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How a new book's economic theory bursts Cliven Bundy's bubble

"With Liberty and Dividends For All" argues that the feds should collect more revenue from businesses that use resources belonging to all Americans.
Rancher Cliven Bundy stands near a metal gate on his 160 acre ranch in Bunkerville, Nevada May 3, 2014.
Rancher Cliven Bundy stands near a metal gate on his 160 acre ranch in Bunkerville, Nevada May 3, 2014.

Don’t let Cliven Bundy see a copy of Peter Barnes’s new book, "With Liberty and Dividends For All."

Bundy, the Nevada rancher who turned his refusal to pay cattle grazing fees into an improbable cause célèbre, told a Utah gathering of the reactionary Independent American Party on Aug. 2 that God had called on him to prevent a civil war. But "With Liberty and Dividends For All" argues that the federal government isn’t collecting enough revenue from businesses that use resources belonging to all Americans.

Barnes’s book, published this week, proposes collecting those fees in earnest and using them to furnish cash dividends to U.S. citizens, thereby reducing the wealth inequality that, according to Thomas Piketty’s "Capital in the 21st Century," risks reviving the aristocracy of inherited wealth. The dividends idea may seem an unacceptably radical solution, but Founding Father Tom Paine once proposed a similar idea. What’s more, this scheme already exists in Alaska, where it’s been championed by a succession of Republican governors -- including Sarah Palin.

Barnes has an expansive concept of what he calls “co-owned wealth” or “the commons”— goods owned by everybody because they derive from nature, from our ancestors, or from our economy as a whole.

Natural resources are the most concrete category: the air we breathe; the water we drink; government-owned forests and grasslands; and so on. In Barnes’s view, President Obama’s cap-and-trade bill to reduce carbon emissions failed in 2010 in large part because the tradable permits to release carbon into the atmosphere were provided free of charge rather than auctioned off, with proceeds allocated directly to the public (as Obama originally envisioned). Energy-state legislators resisted the auction idea, and Barnes argues that once it was discarded, the public lost its financial interest in the outcome.

A similar political logic may explain why the federal government receives below-market compensation for oil and mineral leases and, yes, grazing rights. (The Bureau of Land Management's grazing fee that Bundy refuses to pay is $1.35 per animal unit month; private ranchers charge from anywhere from $8 per AUM to $23 per AUM.)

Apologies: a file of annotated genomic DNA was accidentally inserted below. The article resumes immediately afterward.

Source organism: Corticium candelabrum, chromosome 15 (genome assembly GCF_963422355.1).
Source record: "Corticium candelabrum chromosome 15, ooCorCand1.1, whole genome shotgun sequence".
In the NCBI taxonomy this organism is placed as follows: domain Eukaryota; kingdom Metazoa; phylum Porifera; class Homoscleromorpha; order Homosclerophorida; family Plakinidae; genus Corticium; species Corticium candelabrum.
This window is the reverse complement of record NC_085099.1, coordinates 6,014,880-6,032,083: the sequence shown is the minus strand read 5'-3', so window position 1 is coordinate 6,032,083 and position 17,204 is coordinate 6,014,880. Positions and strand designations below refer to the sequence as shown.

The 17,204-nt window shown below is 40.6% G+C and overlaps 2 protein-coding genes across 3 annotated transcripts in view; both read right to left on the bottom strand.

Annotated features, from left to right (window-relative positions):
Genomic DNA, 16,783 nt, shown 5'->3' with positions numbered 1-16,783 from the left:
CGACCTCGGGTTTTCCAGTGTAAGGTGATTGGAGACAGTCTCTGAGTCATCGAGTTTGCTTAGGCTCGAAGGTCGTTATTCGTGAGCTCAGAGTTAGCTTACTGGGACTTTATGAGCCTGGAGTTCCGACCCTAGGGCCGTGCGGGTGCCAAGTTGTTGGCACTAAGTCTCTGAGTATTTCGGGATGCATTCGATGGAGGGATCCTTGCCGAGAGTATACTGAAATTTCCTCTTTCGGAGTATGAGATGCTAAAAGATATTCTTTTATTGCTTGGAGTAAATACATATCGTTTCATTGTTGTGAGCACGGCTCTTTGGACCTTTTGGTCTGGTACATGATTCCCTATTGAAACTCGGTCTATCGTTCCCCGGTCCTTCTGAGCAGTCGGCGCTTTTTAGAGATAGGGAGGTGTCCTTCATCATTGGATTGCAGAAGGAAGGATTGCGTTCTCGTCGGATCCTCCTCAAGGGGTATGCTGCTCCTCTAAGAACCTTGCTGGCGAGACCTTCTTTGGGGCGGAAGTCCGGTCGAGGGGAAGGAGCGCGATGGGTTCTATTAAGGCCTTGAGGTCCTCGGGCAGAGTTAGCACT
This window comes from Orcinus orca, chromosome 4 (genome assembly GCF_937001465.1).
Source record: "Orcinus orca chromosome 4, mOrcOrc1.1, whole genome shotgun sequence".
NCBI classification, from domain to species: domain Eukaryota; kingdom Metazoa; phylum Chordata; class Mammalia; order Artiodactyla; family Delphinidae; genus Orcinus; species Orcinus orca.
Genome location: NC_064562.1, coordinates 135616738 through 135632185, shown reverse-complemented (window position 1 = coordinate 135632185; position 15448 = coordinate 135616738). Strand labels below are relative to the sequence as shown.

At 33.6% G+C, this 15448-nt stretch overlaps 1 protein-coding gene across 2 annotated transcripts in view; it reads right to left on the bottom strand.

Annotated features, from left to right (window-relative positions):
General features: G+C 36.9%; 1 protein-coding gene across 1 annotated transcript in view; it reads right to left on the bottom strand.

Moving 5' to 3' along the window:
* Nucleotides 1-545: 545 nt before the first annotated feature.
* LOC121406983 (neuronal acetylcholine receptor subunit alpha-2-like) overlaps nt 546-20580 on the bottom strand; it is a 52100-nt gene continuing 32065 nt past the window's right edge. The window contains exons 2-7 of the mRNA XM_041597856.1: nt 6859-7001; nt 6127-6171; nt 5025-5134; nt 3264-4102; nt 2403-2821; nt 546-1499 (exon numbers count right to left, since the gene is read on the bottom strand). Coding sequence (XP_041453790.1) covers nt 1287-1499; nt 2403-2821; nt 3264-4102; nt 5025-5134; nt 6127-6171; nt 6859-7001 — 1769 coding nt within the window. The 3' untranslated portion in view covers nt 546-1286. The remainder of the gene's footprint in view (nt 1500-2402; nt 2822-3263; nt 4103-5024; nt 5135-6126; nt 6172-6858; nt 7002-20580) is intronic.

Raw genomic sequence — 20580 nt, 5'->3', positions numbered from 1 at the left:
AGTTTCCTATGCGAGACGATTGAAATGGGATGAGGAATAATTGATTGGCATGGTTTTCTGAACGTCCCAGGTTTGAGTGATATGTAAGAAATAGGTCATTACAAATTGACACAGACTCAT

A second category of co-owned wealth is the legacy of previous generations: scientific breakthroughs, legal and political systems, and the financial infrastructure. Barnes proposes financial transaction fees (doesn’t the market belong to us all?), fees for protecting intellectual property through patents and copyrights, and fees for use of the electromagnetic spectrum. Such fees, when collected at all, don’t begin to reflect the true value of the commons.

A third category is the physical infrastructure that aids commerce (roads, bridges and the like). At one time the interstate highway system was funded entirely through a gas tax and other user fees. But today, both Congress and the Obama administration balk at raising the gas tax high enough to cover a growing shortfall. Instead, Congress recently resorted to various budget gimmicks to fund the highway system for less than a year.

Only some of these common resources were envisioned by Tom Paine. But in his 1797 pamphlet "Agrarian Justice," Barnes points out, Paine devised a dividend scheme derived from common wealth. Paine proposed creating a national fund that would pay out 15 English pounds to all citizens at age 21 and 10 pounds per year to everyone over the age of 55. The revenue would come from a tax on “natural property” — i.e., wealth created not through the efforts of man but through “the Creator of the universe — such as the earth, air, water.”

One hundred seventy-nine years later, in 1976, Jay Hammond, the Republican Governor of Alaska, established something similar in the Alaska Permanent Fund, which pays annual dividends to all Alaskans (excepting incarcerated or recently-sentenced criminals) out of a fund derived from private oil royalties to the state for drilling on Alaska’s North Slope. In 2008 Sarah Palin boosted the fund (and therefore the dividends) by imposing an excess profits tax. Sounding very much like a liberal Democrat, Palin explained that resource extraction was “for the maximum benefit of the people, not the corporations.”

Might this idea fly in Washington? Hard to say. But nobody can complain that it isn’t conservative enough.